North-West University: Study finds freshwater species at risk from threats linked to human activities

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From climate change and associated extreme weather events to pollutants, over-utilisation and invasive species, human activities are the main threats to freshwater species in South Africa’s largest floodplain ecosystem.

This is according to the Water Research Group (WRG) of the North-West University (NWU), which for the past 10 years has been actively involved in studies relating to water preservation in the Pongola River and floodplain (PRF).

The group’s research has highlighted how freshwater species in the PRF are at risk from a number of anthropogenic threats – meaning hazards linked to human activities.

The research is led by Prof Nico Smit and Prof Victor Wepener of the WRG, in the Unit for Environmental Sciences and Management, together with international collaborators from KU Leuven (Belgium) and Hokkaido University (Japan). The team consists of specialist aquatic biologists and ecologists.

Their aim is to determine the risks to this important socio-ecological system of local and global impacts of climate change on water quantity and quality, among other things.

Vast biodiversity supports human and aquatic life

Originating in Mpumalanga, the Pongola River flows eastwards first, before turning north through the Lebombo mountain range in South Africa’s northern KwaZulu-Natal and finally flowing into Maputo Bay in Mozambique. The PRF constitutes one of the largest and the most biodiverse floodplain systems in South Africa.

The PRF is about 10 000 ha, increasing to 13 000 ha in full inundation, and is characterised by its permanent and temporary floodplain depressions (locally referred to as pans) that have either permanent, intermittent or no connectivity with the river, Prof Wepener says.

The natural flow regime determines the heterogeneity of the floodplain habitats, he explains.

“Pans that are river-fed function as spawning and breeding sites and as foraging areas for migratory species. The temporary pans are also known to harbour endemic species, therefore presenting a unique diversity.”

The connection between the river and floodplain also enables the exchange of organic matter, nutrients and aquatic vegetation. Thus, the flood pulse plays a key role in the health of the river ecosystem and productivity of the wetlands.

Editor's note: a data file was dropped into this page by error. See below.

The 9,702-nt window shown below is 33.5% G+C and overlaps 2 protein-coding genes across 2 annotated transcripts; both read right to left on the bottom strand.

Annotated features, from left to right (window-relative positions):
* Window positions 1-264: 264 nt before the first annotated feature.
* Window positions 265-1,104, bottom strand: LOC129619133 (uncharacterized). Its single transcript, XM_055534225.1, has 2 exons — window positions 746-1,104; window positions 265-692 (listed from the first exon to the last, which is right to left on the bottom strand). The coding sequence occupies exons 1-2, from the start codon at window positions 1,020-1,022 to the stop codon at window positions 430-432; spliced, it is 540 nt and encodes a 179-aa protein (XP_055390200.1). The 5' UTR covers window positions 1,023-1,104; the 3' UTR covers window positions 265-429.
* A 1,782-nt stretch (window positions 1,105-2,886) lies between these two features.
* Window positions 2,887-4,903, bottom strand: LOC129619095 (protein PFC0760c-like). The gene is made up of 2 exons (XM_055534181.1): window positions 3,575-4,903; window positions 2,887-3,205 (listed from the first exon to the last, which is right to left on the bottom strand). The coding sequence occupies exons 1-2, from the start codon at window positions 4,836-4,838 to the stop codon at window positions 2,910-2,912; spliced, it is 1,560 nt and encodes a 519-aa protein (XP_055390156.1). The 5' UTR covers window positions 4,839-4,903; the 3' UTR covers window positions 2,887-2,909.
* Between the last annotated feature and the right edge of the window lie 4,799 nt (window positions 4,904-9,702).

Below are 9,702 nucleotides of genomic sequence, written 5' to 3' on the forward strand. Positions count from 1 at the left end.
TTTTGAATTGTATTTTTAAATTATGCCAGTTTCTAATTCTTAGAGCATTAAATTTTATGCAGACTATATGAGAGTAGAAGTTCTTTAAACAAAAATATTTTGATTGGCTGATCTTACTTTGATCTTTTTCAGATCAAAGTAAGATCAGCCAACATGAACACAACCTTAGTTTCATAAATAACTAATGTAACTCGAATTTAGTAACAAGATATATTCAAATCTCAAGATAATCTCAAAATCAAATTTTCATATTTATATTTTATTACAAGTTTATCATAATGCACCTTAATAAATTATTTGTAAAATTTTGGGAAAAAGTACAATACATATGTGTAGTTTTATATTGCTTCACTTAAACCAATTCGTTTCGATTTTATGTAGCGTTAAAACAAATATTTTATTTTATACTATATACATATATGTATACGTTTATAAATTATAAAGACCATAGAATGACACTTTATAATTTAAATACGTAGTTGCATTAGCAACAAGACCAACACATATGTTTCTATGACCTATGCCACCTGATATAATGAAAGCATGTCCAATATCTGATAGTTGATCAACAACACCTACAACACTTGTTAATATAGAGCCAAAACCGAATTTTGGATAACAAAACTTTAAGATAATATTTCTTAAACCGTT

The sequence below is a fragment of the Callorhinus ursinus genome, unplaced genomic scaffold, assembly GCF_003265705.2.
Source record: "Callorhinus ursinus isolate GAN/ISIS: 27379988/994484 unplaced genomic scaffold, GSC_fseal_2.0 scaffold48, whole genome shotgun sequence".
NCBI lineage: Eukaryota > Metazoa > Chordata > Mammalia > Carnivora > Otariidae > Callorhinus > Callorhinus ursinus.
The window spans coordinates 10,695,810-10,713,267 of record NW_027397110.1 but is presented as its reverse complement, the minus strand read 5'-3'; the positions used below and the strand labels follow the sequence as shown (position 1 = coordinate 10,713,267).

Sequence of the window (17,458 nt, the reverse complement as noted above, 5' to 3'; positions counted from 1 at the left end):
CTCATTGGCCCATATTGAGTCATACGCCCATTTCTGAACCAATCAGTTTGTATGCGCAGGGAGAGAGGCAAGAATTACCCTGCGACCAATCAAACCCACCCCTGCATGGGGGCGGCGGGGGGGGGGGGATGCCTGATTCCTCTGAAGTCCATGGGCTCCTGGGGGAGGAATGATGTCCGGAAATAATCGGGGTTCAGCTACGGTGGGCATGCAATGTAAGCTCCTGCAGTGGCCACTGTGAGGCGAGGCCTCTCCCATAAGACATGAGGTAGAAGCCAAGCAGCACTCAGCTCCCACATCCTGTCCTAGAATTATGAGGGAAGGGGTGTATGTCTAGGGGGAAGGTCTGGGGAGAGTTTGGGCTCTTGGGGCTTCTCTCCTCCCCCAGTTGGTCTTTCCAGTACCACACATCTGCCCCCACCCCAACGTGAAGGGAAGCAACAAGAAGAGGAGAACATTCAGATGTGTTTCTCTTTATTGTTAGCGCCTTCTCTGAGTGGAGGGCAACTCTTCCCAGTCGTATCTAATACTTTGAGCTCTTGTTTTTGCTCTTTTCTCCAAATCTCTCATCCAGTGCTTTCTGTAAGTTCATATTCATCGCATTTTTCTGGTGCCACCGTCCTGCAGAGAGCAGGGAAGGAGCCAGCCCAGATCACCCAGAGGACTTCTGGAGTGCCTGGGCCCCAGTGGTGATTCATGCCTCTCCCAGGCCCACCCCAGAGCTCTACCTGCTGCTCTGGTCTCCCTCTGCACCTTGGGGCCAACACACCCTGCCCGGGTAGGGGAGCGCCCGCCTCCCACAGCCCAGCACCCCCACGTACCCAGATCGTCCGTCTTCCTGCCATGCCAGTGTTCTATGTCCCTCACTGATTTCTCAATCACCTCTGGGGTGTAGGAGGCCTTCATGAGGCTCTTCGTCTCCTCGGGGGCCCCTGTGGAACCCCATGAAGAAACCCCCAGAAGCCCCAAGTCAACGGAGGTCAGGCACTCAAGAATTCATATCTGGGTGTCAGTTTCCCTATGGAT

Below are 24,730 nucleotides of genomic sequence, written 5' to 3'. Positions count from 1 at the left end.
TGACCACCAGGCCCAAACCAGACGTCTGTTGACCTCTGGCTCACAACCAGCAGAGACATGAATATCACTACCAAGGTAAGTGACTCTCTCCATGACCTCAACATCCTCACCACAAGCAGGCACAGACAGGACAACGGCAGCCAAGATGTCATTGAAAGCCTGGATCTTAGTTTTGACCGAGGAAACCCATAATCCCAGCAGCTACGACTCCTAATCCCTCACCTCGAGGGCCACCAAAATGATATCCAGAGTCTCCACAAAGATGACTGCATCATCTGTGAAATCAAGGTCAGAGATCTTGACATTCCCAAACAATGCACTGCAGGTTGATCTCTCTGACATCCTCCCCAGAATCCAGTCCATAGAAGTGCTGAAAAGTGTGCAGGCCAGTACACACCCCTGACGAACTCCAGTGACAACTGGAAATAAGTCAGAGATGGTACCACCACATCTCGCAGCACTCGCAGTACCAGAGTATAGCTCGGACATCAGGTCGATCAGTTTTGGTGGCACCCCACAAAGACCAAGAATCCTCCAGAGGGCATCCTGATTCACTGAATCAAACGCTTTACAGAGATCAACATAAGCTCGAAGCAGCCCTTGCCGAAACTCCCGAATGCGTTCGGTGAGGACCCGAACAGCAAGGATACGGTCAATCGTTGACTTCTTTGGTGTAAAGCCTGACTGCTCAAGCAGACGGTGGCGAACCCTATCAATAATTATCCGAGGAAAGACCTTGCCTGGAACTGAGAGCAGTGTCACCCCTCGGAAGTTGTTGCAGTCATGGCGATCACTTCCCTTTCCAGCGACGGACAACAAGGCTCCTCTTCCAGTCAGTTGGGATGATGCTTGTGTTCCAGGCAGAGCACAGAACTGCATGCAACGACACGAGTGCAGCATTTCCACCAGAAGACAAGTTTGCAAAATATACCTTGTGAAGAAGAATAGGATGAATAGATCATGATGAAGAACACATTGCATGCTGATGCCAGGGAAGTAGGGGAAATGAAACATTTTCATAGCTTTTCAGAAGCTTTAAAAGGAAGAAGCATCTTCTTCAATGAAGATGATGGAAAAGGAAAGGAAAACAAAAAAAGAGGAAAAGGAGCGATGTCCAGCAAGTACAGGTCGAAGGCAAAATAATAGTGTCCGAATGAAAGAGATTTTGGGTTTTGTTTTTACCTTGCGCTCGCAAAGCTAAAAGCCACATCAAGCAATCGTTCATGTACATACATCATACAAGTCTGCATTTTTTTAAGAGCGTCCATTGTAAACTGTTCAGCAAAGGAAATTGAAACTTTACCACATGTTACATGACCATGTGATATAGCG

“It is the productive nature of the system that contributes to both the high biodiversity and the utilisation potential by local communities,” explains Prof Wepener.

An ecosystem under pressure

South Africa’s PRF is, in terms of aquatic organisms, highly diverse and of national and international importance. The study found that the aquatic ecosystem of the PRF is under extreme pressure from a vast array of human activities.

“These range from broadscale influences such as climate change and associated extreme weather events to local scale impacts such as pollutants, over-utilisation and invasive species,” says Prof Wepener.

Notwithstanding these pressures, the study also found that the PRF ecosystem has exhibited tremendous resilience in dealing with all these anthropogenic stressors.

There is currently no evidence that points towards a loss in species diversity. This is despite a more than 10-fold increase in the human population relying on the ecosystem services provided by the PRF, a five-year ongoing below-average rainfall period with no flood release from the Pongolapoort Dam, and a reduction in the size of the area under formal protection.

However, the study found that at least for fishes, although all species are still present, there has been a clear shift in the community structures and dominance.

“The main question for the PRF therefore still remains: how long, and especially in the light of the continued lack of flooding events and increasing human settlement and activities, can the socio-ecological system of the PRF stay resilient before it collapses completely? To answer this very important question, we propose that future research into this and similar systems in Africa and globally should follow the One Health approach,” says Prof Wepener.

One Health is a multidisciplinary and collaborative approach to ensure the optimum health of humans, animals and the environment.

While the vast and diverse Pongola ecosystem has held up well so far, it is only a matter of time before this changes. High-level expertise in aquatic biology and ecology has never been more important.

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